6. A bead gauge for use in accurately positioning a corner bead, said bead gauge including a body portion formed from two leg members extending at right angles to each other, and guide means on each of said legs, said guide means having a first guide surface for engagement with a wall surface and a second guide surface for engaging said corner bead, at least one of said guide means being pivotally mounted for extension and retraction beyond a marginal edge of one of said legs.

7. A bead gauge for positioning a reinforcing corner bead on an outside corner or the like, said bead gauge consisting of a body portion formed from two legs intersecting at right angles, a pivot-ally mounted arm means on one of said legs, said arm means having a wall engageable guide surface thereon and being selectively movable beyond a marginal edge of said leg to position said guide surface in guiding engagement with said wall, a second wall engageable guide surface on the other of said legs,

a corner bead engageable guide surface on each of said pivotally mounted arm means and the other of said legs, said bead engageable guide surfaces being disposed in- Wardly of and at an angle to said Wall engaging guide surfaces and being ladapted to engage the resilient leg portions of said reinforcing corner bead, and a slot formed at the intersection of said legs and being adapted to slidably receive Ithe raised corner guide portion of an Outside corner bead thereby to position the same to bisect the angle formed by said outside Walls.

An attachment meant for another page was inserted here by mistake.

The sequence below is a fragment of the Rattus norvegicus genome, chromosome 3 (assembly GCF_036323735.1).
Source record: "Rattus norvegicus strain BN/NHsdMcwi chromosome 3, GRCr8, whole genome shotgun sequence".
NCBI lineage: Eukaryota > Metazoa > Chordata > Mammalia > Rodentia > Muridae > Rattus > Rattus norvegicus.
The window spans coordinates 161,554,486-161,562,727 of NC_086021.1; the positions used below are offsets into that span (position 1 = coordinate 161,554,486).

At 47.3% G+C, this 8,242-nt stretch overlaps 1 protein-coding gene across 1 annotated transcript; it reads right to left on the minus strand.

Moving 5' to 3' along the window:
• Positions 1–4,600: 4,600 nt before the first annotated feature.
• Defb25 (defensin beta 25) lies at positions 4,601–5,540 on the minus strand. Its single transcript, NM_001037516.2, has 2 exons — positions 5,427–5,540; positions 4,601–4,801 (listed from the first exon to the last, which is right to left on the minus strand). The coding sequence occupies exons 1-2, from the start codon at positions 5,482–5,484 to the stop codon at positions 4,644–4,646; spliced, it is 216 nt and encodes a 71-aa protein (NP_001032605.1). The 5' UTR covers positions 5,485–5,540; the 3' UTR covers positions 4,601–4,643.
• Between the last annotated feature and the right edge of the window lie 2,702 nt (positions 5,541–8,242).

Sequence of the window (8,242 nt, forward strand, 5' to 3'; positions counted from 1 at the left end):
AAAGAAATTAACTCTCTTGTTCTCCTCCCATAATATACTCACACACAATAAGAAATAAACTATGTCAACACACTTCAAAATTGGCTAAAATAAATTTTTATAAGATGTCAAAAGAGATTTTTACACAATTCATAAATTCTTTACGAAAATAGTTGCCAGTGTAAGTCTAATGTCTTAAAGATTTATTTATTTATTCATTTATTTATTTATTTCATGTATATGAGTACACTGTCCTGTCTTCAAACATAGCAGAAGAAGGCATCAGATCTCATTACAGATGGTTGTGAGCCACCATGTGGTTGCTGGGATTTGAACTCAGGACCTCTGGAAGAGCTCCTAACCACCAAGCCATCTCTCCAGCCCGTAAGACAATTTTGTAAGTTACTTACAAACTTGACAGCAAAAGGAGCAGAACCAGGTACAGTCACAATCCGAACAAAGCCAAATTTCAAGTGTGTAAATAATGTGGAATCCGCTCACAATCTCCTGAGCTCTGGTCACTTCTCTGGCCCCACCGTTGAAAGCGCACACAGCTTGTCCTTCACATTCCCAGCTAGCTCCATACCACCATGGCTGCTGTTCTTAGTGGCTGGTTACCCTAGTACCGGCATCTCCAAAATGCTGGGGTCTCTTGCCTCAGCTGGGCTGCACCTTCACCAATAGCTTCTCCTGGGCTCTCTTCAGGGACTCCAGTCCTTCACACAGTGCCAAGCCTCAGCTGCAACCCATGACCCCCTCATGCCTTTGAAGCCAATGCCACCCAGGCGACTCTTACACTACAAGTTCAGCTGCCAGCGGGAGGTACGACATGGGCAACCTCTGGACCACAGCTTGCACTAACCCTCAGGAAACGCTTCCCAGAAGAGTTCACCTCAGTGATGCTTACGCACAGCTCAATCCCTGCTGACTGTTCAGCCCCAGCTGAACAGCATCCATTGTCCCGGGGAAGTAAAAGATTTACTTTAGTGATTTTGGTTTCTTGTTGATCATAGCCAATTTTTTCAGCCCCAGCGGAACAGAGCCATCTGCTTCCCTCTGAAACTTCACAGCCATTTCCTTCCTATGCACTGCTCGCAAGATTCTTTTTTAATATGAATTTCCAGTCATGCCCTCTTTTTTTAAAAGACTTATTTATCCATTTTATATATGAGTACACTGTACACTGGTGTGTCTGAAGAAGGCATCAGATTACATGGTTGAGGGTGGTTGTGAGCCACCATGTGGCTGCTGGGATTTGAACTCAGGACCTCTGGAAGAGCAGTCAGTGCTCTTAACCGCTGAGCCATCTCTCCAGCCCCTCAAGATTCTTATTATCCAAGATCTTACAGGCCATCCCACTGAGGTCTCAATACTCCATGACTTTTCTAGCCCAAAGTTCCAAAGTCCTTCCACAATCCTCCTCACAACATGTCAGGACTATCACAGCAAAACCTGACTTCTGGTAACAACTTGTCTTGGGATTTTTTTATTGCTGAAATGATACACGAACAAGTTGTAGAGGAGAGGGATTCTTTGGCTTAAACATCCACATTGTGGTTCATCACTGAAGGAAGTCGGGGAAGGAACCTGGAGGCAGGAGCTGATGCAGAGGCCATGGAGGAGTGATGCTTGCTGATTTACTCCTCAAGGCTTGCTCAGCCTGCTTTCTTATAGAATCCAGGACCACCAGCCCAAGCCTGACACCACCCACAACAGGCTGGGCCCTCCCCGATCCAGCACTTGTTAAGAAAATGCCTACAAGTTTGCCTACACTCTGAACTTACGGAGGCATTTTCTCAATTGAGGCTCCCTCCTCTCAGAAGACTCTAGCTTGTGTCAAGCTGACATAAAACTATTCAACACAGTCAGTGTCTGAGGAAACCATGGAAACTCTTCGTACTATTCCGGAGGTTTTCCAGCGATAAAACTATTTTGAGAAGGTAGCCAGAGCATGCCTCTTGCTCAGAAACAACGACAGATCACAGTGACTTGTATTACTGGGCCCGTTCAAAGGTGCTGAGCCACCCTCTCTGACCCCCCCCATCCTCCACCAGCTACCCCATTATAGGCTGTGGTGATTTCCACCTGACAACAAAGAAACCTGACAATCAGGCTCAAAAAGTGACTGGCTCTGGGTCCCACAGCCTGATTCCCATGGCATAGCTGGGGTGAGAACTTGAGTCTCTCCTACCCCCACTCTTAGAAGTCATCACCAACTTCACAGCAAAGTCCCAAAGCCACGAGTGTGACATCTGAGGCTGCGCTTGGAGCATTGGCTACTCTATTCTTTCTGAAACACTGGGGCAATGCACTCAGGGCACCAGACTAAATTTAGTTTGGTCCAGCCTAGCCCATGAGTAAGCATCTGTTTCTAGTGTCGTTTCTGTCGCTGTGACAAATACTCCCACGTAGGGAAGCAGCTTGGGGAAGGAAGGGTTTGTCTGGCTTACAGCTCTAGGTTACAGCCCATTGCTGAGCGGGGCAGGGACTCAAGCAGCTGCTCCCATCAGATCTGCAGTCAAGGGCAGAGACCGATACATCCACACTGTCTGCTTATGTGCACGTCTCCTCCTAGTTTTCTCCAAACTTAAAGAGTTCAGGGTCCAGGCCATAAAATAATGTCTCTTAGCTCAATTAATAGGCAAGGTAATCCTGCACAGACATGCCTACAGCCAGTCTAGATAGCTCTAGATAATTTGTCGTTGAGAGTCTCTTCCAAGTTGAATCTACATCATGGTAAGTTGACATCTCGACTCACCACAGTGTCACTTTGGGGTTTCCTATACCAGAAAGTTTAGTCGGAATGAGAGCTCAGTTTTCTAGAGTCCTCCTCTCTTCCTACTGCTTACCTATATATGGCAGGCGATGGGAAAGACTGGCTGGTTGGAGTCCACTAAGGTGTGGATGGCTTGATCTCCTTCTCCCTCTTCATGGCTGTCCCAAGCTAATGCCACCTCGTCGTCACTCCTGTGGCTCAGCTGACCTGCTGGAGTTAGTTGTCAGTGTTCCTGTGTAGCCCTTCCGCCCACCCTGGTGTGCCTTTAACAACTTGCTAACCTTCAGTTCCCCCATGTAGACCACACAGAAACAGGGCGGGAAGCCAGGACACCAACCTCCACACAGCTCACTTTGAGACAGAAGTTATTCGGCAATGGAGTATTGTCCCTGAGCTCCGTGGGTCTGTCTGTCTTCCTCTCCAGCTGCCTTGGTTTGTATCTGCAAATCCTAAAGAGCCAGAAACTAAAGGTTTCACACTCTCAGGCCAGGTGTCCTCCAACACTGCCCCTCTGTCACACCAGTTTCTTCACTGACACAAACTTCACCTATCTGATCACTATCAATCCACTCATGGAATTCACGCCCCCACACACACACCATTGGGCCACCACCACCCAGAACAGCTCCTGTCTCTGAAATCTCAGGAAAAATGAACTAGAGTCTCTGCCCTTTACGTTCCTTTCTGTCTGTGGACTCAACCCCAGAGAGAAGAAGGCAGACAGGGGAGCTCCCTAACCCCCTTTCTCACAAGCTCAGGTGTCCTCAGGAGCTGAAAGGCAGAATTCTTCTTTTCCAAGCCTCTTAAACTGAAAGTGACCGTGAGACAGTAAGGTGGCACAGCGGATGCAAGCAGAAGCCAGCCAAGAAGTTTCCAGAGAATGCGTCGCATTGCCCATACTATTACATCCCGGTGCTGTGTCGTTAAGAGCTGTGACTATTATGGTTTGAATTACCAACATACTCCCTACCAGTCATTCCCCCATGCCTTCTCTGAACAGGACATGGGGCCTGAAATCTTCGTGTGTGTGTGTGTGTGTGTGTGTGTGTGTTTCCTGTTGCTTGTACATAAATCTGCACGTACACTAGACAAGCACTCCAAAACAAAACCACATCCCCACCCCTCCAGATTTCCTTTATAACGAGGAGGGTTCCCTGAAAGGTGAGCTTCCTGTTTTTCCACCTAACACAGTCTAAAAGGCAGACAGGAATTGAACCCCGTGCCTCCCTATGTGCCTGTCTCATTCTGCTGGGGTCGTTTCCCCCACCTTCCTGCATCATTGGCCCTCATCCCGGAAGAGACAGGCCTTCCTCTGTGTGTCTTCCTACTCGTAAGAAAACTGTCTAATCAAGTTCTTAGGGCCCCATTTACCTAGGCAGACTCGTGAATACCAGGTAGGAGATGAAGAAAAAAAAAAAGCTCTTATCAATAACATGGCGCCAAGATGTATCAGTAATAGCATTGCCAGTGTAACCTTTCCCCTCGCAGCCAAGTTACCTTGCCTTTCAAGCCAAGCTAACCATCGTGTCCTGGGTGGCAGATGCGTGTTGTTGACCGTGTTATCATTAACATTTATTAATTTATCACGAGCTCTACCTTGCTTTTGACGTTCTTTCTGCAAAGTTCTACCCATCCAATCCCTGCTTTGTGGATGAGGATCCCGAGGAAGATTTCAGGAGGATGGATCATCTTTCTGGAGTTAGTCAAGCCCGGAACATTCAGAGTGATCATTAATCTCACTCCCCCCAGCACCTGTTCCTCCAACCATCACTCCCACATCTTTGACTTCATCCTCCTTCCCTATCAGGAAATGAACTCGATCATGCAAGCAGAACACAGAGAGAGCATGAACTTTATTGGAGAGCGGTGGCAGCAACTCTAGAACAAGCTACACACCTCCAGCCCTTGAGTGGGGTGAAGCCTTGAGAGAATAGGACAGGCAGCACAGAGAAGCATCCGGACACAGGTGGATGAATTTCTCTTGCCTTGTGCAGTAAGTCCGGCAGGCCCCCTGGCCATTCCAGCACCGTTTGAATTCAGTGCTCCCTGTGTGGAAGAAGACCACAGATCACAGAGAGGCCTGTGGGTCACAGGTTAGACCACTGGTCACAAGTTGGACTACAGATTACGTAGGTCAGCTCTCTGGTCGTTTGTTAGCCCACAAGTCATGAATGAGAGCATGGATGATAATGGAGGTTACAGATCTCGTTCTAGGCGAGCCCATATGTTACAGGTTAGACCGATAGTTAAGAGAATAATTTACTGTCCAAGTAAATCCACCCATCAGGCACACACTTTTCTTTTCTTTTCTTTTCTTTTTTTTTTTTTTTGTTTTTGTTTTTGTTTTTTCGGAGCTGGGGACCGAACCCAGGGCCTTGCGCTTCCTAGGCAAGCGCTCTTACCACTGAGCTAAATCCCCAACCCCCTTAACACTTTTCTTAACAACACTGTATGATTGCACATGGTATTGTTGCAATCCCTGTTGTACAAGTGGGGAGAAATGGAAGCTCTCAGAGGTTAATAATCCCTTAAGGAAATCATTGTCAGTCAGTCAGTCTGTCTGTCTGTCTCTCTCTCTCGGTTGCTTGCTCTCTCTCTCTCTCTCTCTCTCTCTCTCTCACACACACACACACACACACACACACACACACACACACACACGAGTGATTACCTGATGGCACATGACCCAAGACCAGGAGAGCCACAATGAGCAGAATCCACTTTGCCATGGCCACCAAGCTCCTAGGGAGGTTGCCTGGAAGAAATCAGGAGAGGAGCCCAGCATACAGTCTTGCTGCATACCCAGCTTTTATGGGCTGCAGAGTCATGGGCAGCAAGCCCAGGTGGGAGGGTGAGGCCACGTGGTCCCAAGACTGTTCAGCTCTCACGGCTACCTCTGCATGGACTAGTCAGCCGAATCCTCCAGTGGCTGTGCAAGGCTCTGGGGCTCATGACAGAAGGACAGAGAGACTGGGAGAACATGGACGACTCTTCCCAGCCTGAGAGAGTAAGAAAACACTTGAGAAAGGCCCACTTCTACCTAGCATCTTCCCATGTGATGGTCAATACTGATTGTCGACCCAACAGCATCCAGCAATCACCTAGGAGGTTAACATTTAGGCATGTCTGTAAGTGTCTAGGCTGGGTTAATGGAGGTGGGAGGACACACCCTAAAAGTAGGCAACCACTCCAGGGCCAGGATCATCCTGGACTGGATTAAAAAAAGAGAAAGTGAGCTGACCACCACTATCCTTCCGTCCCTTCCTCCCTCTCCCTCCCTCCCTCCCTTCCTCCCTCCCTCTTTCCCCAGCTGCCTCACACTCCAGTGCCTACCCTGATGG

References Cited by the Examiner UNITED STATES PATENTS 1/ 1942 Hammerl. 4/1957 Angle.

LEONARD FORMAN, Primary Examiner.

ISAAC LISANN, Examiner.

H. N. HAROIAN, Assistant Examiner.

Patent Citations
Cited PatentFiling datePublication dateApplicantTitle
US2269266 *Jun 3, 1940Jan 6, 1942Herbert HammerlGauge
US2788653 *Mar 31, 1954Apr 16, 1957Angle Wallace GCorner bead gauge and plumb
Referenced by
Citing PatentFiling datePublication dateApplicantTitle
US4138819 *Dec 22, 1977Feb 13, 1979Sosin Gershon JOutside corner square
US5357682 *Nov 9, 1993Oct 25, 1994Best Manufacturing Co., Inc.Cornerbead alignment apparatus
US5720114 *Aug 30, 1995Feb 24, 1998Guerin; Scott J.Tool for positioning of vinyl corner posts
US5749154 *May 20, 1996May 12, 1998Scharf; Robert E.Bull nose corner marking apparatus
US5855073 *Sep 19, 1995Jan 5, 1999Boelling; James E.Workpiece positioning tool and method using same
US6729033 *Jan 31, 2002May 4, 2004Robert Eugene JevonsThree dimensional square tool
US20060272224 *May 6, 2005Dec 7, 2006Beard's Tools, Inc.Corner molding installation tool
Classifications
U.S. Classification33/407, 33/613
International ClassificationE04F21/00
Cooperative ClassificationE04F21/00
European ClassificationE04F21/00